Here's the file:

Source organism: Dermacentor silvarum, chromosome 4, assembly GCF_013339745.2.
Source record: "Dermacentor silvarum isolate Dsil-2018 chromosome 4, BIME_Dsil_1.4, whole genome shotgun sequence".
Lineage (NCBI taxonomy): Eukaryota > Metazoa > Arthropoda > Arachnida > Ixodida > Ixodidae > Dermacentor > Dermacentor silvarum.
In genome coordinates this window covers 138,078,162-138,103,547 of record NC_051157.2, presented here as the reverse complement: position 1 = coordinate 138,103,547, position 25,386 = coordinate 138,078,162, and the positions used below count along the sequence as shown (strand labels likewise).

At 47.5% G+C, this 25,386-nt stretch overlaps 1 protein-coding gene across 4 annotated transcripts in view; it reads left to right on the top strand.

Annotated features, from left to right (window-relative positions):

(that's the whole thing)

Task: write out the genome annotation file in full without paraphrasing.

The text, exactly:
Source organism: Dermacentor silvarum, chromosome 4, assembly GCF_013339745.2.
Source record: "Dermacentor silvarum isolate Dsil-2018 chromosome 4, BIME_Dsil_1.4, whole genome shotgun sequence".
Lineage (NCBI taxonomy): Eukaryota > Metazoa > Arthropoda > Arachnida > Ixodida > Ixodidae > Dermacentor > Dermacentor silvarum.
In genome coordinates this window covers 138,078,162-138,103,547 of record NC_051157.2, presented here as the reverse complement: position 1 = coordinate 138,103,547, position 25,386 = coordinate 138,078,162, and the positions used below count along the sequence as shown (strand labels likewise).

At 47.5% G+C, this 25,386-nt stretch overlaps 1 protein-coding gene across 4 annotated transcripts in view; it reads left to right on the top strand.

Annotated features, from left to right (window-relative positions):